By John Clark
There has been a rash of foreclosures in Minnesota in several southern Twin Cities suburbs involving about 200 homes. The homes sit empty, but not because of financially distressed families or bankruptcy. The foreclosure cluster has prompted a federal investigation into an alleged mortgage fraud conspiracy.
The foreclosures of the nearly 200 homes were mainly concentrated in the New Prague and New Market suburbs. Some of the homes were rental units and the tenants were evicted. Losses of over $50 million have been estimated.
Some of the now abandoned houses have fallen into neglect or were trashed by the former owners or tenants before they left. The remaining homeowners are at a loss as to what to do about the eyesores in their neighborhoods and their now decreased property values.
The foreclosures have been traced back to homes sold by an Eagan, Minnesota builder. Parish Marketing and Development sold the now foreclosed homes to a small group of investors. It is alleged that mortgage documents for these homes were falsified in order to make the buyers look as though they qualified for mortgages on the properties when they did not.
The homes ranged in price from $300,000 to $500,000. The investors, called "straw buyers", had planned on selling them quickly for a profit, but then it happened. The housing market boom not only stopped, the market completely collapsed. The homes could not be sold and the investors were stuck with mortgages that they couldn't afford. In some cases the "straw buyers" were able to rent the homes out, but the rent rarely covered the mortgage payments so the homes fell into foreclosure.
On September 5, one loan officer from U.S. Bank pled guilty in federal court to conspiracy to commit one count of mail fraud in connection with the alleged mortgage conspiracy. Ramiz Yousef Saadeh worked at U.S. Bank up until last month. He testified that he had provided mortgage brokers with false data from 2004 until May 2007 at the direction of a homebuilder identified in court only as "Company A". The falsified information was used on the mortgage applications so that the "straw purchasers" could get mortgage loans to buy properties from the builder.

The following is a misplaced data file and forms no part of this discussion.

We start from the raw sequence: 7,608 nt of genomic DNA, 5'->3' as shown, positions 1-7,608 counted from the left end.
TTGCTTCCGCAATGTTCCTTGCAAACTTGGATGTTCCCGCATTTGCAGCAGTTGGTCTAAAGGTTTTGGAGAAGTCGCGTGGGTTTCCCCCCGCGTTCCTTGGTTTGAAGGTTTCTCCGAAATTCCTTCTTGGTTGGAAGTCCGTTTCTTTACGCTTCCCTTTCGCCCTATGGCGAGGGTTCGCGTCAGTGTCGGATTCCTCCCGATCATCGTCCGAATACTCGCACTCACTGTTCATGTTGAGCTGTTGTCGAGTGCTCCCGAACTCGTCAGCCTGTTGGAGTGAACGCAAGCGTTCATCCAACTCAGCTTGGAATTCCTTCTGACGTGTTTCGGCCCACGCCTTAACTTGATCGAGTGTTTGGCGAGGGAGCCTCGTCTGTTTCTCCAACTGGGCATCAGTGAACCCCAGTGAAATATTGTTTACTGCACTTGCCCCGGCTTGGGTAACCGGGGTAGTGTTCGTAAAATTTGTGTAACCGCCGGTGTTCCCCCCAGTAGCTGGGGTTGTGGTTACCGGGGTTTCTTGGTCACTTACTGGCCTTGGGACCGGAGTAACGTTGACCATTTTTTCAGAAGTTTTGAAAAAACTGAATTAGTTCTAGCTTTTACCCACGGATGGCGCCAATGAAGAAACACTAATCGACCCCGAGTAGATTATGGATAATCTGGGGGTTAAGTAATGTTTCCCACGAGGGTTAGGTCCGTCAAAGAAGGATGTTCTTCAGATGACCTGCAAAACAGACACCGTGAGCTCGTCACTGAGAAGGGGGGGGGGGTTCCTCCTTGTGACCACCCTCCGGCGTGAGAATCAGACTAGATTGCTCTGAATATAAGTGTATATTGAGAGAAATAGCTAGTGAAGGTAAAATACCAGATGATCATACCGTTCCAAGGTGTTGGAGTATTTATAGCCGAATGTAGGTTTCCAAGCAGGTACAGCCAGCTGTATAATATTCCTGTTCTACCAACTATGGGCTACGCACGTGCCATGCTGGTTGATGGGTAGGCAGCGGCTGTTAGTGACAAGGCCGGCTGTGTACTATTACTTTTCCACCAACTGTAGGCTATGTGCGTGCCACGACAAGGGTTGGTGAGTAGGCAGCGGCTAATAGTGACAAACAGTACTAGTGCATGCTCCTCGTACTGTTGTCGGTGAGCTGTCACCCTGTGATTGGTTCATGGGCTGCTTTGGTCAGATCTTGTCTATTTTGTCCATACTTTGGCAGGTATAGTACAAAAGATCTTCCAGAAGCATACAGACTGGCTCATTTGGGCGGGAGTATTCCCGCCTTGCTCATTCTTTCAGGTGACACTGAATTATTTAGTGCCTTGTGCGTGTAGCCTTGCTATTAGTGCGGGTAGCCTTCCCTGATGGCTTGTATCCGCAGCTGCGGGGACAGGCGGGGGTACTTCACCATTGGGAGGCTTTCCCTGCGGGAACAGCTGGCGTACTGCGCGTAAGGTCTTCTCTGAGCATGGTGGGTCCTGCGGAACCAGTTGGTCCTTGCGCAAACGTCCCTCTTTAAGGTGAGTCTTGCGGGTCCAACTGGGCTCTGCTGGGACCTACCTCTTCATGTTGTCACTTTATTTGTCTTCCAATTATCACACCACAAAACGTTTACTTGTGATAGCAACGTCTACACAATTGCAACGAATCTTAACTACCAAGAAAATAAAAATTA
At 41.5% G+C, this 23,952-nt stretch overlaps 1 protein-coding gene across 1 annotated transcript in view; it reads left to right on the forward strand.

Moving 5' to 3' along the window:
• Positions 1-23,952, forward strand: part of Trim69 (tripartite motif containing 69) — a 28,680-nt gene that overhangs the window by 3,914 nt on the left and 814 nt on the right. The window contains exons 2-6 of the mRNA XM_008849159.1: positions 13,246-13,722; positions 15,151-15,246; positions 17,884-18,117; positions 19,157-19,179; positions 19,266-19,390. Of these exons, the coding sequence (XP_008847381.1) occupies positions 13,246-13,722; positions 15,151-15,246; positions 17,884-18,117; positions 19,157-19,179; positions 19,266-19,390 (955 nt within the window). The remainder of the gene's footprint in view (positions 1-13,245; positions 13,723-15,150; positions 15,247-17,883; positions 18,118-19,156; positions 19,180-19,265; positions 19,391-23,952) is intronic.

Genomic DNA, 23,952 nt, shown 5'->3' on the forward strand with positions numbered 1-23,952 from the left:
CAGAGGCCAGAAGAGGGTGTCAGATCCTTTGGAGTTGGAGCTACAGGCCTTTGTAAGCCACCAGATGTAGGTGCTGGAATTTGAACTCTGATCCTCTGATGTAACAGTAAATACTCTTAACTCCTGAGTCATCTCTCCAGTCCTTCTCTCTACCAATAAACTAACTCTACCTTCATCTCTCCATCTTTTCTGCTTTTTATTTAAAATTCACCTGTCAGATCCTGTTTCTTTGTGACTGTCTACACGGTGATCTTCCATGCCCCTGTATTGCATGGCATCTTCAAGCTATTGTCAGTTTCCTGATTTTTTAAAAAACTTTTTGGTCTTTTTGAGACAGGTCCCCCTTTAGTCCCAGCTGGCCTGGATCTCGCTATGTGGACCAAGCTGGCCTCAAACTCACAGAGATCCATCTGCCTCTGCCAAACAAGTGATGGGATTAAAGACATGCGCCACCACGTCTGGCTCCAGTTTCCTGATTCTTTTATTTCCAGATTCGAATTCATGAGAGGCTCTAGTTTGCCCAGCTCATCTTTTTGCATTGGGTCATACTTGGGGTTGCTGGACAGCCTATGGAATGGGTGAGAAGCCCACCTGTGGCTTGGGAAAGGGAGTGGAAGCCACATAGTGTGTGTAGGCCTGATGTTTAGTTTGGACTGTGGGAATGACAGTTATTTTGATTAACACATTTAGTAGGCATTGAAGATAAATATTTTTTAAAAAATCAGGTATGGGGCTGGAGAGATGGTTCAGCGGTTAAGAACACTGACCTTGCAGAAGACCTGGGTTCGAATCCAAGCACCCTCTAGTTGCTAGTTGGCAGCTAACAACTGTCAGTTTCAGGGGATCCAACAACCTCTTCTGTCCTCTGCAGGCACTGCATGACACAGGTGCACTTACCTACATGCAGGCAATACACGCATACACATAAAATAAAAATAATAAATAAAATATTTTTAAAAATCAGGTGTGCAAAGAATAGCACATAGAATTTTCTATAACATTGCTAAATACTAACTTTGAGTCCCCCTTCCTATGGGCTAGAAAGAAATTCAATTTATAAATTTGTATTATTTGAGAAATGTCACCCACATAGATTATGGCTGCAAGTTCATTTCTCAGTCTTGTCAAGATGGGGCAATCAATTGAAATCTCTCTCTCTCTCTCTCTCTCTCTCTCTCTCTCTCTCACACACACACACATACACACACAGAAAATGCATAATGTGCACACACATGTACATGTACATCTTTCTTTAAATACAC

Ryan Pacyga, the attorney for Parish Marketing headed by Michael and Ardith Parish, admitted that the allegations against Saadeh involve Parish Marketing, but his clients have not been charged with any crime.
Pacyga said that the Parishes are "still working for a way for the situation to work out" and would like to see a large-scale investor agree to work with the lenders "to clean up this mess". He claims that the properties are being maintained and that the only evictions have been of those people who did not pay the rent, in contrast to what the other homeowners in the area and the previous renters have stated.
In a plea agreement filed on September 5, the government said that almost $100 million was obtained in the home loans and the homebuilders got "a substantial portion of the loan proceeds".
The plea agreement notes the fact that lenders require buyers to come up with some cash to make real estate purchases in order to demonstrate creditworthiness and satisfy underwriting requirements. Saadeh said that he provided the buyers with cashier's checks to use at closing and the checks came from the builder's accounts. He admitted that he falsified verifications of deposits for the buyers at the request of people who worked for the builders.
Saadeh's attorney says that he was a minor player and that he received about $50,000 for falsifying information for the homebuilders to facilitate the sales. He is cooperating with the federal investigation and agreed to help in the prosecution of others involved in the alleged conspiracy. He has waived indictment.
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